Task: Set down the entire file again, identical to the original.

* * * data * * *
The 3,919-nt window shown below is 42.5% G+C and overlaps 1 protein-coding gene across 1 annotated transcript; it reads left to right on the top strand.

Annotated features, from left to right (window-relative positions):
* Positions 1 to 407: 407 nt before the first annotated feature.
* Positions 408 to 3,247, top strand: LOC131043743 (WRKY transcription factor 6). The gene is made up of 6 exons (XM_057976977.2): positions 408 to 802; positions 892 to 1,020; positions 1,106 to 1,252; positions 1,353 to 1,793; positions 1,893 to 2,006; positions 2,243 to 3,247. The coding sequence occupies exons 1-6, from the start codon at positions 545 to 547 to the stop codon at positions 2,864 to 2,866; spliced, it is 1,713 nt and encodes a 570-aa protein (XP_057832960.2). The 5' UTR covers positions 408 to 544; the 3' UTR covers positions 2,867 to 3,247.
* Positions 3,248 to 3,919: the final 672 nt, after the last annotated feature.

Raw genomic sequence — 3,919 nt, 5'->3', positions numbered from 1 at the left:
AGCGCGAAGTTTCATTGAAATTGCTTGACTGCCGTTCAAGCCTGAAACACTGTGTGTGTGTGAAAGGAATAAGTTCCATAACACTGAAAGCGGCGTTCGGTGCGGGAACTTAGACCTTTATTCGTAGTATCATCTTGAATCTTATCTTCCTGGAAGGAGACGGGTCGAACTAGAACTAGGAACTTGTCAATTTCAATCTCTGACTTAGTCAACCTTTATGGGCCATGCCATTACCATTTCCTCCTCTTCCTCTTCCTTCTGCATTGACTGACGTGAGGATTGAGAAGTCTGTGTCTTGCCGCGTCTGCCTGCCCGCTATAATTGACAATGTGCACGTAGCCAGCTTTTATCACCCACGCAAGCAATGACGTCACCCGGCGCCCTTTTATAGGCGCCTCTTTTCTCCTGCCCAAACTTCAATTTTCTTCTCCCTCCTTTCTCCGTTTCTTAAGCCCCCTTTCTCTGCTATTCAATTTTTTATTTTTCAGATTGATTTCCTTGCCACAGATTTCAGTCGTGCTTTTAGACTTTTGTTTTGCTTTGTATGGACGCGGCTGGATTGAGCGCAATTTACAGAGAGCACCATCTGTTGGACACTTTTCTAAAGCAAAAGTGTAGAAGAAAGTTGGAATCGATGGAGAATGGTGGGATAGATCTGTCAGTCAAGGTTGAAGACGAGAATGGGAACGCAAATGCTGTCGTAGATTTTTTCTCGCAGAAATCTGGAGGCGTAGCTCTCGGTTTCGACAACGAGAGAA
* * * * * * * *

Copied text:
The 3,919-nt window shown below is 42.5% G+C and overlaps 1 protein-coding gene across 1 annotated transcript; it reads left to right on the top strand.

Annotated features, from left to right (window-relative positions):
* Positions 1 to 407: 407 nt before the first annotated feature.
* Positions 408 to 3,247, top strand: LOC131043743 (WRKY transcription factor 6). The gene is made up of 6 exons (XM_057976977.2): positions 408 to 802; positions 892 to 1,020; positions 1,106 to 1,252; positions 1,353 to 1,793; positions 1,893 to 2,006; positions 2,243 to 3,247. The coding sequence occupies exons 1-6, from the start codon at positions 545 to 547 to the stop codon at positions 2,864 to 2,866; spliced, it is 1,713 nt and encodes a 570-aa protein (XP_057832960.2). The 5' UTR covers positions 408 to 544; the 3' UTR covers positions 2,867 to 3,247.
* Positions 3,248 to 3,919: the final 672 nt, after the last annotated feature.

Raw genomic sequence — 3,919 nt, 5'->3', positions numbered from 1 at the left:
AGCGCGAAGTTTCATTGAAATTGCTTGACTGCCGTTCAAGCCTGAAACACTGTGTGTGTGTGAAAGGAATAAGTTCCATAACACTGAAAGCGGCGTTCGGTGCGGGAACTTAGACCTTTATTCGTAGTATCATCTTGAATCTTATCTTCCTGGAAGGAGACGGGTCGAACTAGAACTAGGAACTTGTCAATTTCAATCTCTGACTTAGTCAACCTTTATGGGCCATGCCATTACCATTTCCTCCTCTTCCTCTTCCTTCTGCATTGACTGACGTGAGGATTGAGAAGTCTGTGTCTTGCCGCGTCTGCCTGCCCGCTATAATTGACAATGTGCACGTAGCCAGCTTTTATCACCCACGCAAGCAATGACGTCACCCGGCGCCCTTTTATAGGCGCCTCTTTTCTCCTGCCCAAACTTCAATTTTCTTCTCCCTCCTTTCTCCGTTTCTTAAGCCCCCTTTCTCTGCTATTCAATTTTTTATTTTTCAGATTGATTTCCTTGCCACAGATTTCAGTCGTGCTTTTAGACTTTTGTTTTGCTTTGTATGGACGCGGCTGGATTGAGCGCAATTTACAGAGAGCACCATCTGTTGGACACTTTTCTAAAGCAAAAGTGTAGAAGAAAGTTGGAATCGATGGAGAATGGTGGGATAGATCTGTCAGTCAAGGTTGAAGACGAGAATGGGAACGCAAATGCTGTCGTAGATTTTTTCTCGCAGAAATCTGGAGGCGTAGCTCTCGGTTTCGACAACGAGAGAA